I’ve got a friend who uses the airline’s “oxygen mask” as a metaphor for how to live the optimum life. “You can’t help anyone else until you put your own oxygen mask on first,” she says. “We’re teaching the kids that, too.”
Hearing it rubbed me wrong, although I couldn’t immediately explain why. I knew that my first question was: what constitutes “oxygen”? Is it weekends at the beach house? Long hours at the easel? A gym or sports club membership? Take-out dinners a few nights a week?
God says that when “if we have food and clothing, we will be content with that” (1 Timothy 6:8). We are to be content even when we don’t have the basics: “whether well fed or hungry, whether living in plenty or in want” (Philippians 4:12).
The reason we are able to be content with what we have is “because God has said, ‘Never will I leave you; never will I forsake you.’ ” (Hebrews 13:5) That is to say: however much we have or lack of whatever we consider to be “oxygen” to our life on earth, the air that we breathe is God and that air we always have in abundance.
Is Life Really Crashing to an Oxygen Mask Crisis?
The second question I had was: When do people need to grab an oxygen mask? It’s in a crisis. You put on your oxygen mask first so you have air to breathe in a life-or-death emergency, making it possible for you to assist others who also face that life-or-death risk.
So if life is to be lived by grabbing the oxygen mask, that means the underlying assumption is that life is in some kind of on-going crisis. Life itself is a short-supplied, short-term endeavor, where what we want must be grabbed and sucked at like oxygen in a crashing airplane.
If life is to be lived by grabbing the oxygen mask, that means life itself is a short-supplied, short-term endeavor, where what we want must be grabbed and sucked at like oxygen in a crashing airplane.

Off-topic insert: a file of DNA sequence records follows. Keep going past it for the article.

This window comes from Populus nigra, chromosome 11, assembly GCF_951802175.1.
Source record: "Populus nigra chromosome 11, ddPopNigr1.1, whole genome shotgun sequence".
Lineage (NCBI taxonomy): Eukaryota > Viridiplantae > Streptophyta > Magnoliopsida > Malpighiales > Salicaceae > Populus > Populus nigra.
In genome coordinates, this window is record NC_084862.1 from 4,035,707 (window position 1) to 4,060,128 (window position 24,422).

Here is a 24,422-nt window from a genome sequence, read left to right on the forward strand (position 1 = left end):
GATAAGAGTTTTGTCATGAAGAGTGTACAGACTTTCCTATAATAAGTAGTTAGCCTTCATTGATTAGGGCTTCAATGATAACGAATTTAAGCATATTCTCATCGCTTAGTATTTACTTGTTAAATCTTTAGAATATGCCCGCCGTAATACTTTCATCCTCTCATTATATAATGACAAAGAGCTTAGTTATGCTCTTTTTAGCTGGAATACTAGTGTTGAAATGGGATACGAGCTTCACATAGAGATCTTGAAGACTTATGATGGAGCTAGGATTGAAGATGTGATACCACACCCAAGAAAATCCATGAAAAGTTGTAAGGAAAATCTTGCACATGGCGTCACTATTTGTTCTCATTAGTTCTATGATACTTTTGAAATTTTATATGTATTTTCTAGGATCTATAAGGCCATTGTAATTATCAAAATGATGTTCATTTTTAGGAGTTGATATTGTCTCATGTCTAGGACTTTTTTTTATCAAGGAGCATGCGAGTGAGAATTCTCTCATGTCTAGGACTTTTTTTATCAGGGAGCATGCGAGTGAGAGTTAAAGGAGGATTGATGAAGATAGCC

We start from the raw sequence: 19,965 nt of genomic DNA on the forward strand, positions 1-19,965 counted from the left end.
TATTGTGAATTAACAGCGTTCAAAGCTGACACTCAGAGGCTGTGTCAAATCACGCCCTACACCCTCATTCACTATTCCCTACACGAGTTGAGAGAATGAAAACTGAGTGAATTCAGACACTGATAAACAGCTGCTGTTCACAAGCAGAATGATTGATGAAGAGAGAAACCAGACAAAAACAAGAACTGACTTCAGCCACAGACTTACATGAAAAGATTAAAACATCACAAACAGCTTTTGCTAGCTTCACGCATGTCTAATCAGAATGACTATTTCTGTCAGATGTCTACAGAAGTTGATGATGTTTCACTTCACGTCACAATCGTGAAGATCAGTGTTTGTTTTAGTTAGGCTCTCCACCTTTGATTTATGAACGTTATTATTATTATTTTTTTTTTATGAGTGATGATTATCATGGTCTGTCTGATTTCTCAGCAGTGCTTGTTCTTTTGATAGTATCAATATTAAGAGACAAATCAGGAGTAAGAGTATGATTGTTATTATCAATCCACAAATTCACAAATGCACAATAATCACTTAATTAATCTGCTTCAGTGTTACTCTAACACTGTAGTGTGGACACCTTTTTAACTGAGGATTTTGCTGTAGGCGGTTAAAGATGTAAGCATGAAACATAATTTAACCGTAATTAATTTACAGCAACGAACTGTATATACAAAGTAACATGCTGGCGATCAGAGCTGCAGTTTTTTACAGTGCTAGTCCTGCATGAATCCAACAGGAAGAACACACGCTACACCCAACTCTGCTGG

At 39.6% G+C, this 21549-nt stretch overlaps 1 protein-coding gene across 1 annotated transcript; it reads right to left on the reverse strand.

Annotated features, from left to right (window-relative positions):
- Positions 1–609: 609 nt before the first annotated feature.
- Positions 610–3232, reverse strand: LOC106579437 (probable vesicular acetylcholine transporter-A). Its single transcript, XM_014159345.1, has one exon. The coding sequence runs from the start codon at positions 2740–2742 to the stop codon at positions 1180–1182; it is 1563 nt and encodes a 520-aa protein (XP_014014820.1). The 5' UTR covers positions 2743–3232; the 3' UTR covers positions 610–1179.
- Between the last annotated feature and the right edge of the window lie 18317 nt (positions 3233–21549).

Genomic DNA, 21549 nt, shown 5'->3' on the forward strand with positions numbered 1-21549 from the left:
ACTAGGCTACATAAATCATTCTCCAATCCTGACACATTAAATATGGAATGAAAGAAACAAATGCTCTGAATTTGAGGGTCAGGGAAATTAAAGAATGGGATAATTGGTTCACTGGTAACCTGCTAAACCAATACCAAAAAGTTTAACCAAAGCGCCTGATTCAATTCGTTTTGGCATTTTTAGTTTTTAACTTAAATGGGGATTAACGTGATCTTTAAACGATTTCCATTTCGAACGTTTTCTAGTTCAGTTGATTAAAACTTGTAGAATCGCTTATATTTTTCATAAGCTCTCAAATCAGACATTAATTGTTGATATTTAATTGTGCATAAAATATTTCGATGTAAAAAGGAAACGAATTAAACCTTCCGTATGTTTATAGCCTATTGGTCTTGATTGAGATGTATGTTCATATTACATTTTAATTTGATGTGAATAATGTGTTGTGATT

I’m not going to suggest for an instant that we’re not headed toward an ultimate end, a summing up, of epic and disastrous proportions. But grabbing at immediate supply isn’t what gets us through that end. If today and today and today are all crises, then I guess vacations and art lessons and sporting events and parties and restaurant meals are some of the “oxygen” that helps a person survive. But if God is in control yesterday and today and forever, and God is the air that I breathe, I don’t experience even catastrophe as crisis. I don’t need to be grabbing an oxygen mask and, as people used to say, “looking out for Number One.” I can be content and look for what God is doing.
Of course, trust and contentment don’t prevent hard work toward goals, even goals that cost a great deal. It just prevents making goals into gods. It lets us be drawn to the future God has imagined for us instead of being driven to a future of our own creation. It allows me to leave enough “margin” in my life that I’m not gasping for oxygen. It makes it possible to breathe God’s plentiful good air of the Spirit instead of treating the limitations of this life as crises that turn us into grabbers who have to put ourselves first.